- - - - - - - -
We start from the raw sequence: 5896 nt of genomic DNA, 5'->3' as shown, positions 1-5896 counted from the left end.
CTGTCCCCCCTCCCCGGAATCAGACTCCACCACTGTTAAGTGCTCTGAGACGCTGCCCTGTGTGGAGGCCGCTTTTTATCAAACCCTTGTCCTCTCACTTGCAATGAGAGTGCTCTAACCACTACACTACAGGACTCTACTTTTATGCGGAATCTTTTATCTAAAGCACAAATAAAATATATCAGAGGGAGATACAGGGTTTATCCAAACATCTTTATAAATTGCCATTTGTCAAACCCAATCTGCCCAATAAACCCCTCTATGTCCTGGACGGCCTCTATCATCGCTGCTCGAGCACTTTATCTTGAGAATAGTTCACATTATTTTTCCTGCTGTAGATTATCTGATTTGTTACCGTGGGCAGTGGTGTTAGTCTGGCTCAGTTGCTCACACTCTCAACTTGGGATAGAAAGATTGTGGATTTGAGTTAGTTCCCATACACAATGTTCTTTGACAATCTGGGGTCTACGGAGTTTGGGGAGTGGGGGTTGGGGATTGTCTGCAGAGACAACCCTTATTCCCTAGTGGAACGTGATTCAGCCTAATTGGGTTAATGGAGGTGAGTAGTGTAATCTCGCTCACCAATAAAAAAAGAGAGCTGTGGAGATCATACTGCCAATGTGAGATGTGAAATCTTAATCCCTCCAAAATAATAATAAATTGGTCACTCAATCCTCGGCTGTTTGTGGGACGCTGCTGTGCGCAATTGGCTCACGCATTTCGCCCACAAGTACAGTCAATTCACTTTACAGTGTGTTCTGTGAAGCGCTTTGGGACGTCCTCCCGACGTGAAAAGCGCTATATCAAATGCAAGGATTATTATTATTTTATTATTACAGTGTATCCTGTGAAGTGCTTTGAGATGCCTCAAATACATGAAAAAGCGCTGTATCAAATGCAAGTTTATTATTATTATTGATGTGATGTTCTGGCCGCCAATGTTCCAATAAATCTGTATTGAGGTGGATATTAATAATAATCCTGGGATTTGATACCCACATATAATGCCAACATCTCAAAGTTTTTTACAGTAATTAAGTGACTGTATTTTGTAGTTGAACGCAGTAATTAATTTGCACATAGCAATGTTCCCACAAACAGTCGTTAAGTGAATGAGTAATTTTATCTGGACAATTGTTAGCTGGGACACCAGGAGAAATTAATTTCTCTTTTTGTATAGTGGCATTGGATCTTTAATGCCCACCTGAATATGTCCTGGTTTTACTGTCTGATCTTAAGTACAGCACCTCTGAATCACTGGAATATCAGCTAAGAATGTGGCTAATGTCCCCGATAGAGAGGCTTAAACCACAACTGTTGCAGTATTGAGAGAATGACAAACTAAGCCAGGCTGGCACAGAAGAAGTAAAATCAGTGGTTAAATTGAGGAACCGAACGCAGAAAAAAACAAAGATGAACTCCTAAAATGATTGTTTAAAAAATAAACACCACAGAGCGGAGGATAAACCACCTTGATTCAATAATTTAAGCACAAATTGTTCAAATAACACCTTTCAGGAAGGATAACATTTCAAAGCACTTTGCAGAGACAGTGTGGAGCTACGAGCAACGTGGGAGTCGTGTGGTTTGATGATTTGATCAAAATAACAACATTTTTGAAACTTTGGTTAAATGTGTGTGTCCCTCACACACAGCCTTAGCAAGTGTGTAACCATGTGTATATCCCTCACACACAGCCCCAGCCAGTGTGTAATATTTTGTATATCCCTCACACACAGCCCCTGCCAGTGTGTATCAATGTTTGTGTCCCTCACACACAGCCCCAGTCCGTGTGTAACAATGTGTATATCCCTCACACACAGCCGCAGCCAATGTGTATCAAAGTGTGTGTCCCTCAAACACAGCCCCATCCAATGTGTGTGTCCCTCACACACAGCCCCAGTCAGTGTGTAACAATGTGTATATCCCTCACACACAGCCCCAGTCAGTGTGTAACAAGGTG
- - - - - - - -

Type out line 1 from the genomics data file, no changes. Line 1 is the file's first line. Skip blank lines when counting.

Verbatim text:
We start from the raw sequence: 5896 nt of genomic DNA, 5'->3' as shown, positions 1-5896 counted from the left end.